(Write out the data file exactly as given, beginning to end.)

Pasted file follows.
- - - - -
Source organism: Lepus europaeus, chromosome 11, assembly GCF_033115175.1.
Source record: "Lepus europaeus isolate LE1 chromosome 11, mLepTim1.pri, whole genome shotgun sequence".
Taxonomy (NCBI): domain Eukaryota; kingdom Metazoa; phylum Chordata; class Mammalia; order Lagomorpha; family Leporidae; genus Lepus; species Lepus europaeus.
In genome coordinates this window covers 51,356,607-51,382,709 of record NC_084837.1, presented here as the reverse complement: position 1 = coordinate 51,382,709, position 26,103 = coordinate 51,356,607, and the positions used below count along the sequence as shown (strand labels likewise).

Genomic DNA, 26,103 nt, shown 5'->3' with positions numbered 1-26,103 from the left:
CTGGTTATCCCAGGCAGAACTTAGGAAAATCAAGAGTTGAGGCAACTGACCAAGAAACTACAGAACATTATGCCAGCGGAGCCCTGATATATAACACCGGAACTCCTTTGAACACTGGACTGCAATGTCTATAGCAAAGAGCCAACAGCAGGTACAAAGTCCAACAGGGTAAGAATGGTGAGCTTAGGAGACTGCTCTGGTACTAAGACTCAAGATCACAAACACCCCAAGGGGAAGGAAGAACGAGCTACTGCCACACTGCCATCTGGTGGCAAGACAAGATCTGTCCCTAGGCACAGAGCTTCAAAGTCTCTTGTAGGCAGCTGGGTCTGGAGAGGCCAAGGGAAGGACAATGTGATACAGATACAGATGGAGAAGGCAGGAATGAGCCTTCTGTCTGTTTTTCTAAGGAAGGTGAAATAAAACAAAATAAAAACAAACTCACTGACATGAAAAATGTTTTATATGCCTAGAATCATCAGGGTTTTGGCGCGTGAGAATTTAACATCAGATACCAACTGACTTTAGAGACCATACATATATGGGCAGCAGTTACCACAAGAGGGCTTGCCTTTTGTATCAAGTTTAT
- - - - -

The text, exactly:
Source organism: Lepus europaeus, chromosome 11, assembly GCF_033115175.1.
Source record: "Lepus europaeus isolate LE1 chromosome 11, mLepTim1.pri, whole genome shotgun sequence".
Taxonomy (NCBI): domain Eukaryota; kingdom Metazoa; phylum Chordata; class Mammalia; order Lagomorpha; family Leporidae; genus Lepus; species Lepus europaeus.
In genome coordinates this window covers 51,356,607-51,382,709 of record NC_084837.1, presented here as the reverse complement: position 1 = coordinate 51,382,709, position 26,103 = coordinate 51,356,607, and the positions used below count along the sequence as shown (strand labels likewise).

Genomic DNA, 26,103 nt, shown 5'->3' with positions numbered 1-26,103 from the left:
CTGGTTATCCCAGGCAGAACTTAGGAAAATCAAGAGTTGAGGCAACTGACCAAGAAACTACAGAACATTATGCCAGCGGAGCCCTGATATATAACACCGGAACTCCTTTGAACACTGGACTGCAATGTCTATAGCAAAGAGCCAACAGCAGGTACAAAGTCCAACAGGGTAAGAATGGTGAGCTTAGGAGACTGCTCTGGTACTAAGACTCAAGATCACAAACACCCCAAGGGGAAGGAAGAACGAGCTACTGCCACACTGCCATCTGGTGGCAAGACAAGATCTGTCCCTAGGCACAGAGCTTCAAAGTCTCTTGTAGGCAGCTGGGTCTGGAGAGGCCAAGGGAAGGACAATGTGATACAGATACAGATGGAGAAGGCAGGAATGAGCCTTCTGTCTGTTTTTCTAAGGAAGGTGAAATAAAACAAAATAAAAACAAACTCACTGACATGAAAAATGTTTTATATGCCTAGAATCATCAGGGTTTTGGCGCGTGAGAATTTAACATCAGATACCAACTGACTTTAGAGACCATACATATATGGGCAGCAGTTACCACAAGAGGGCTTGCCTTTTGTATCAAGTTTAT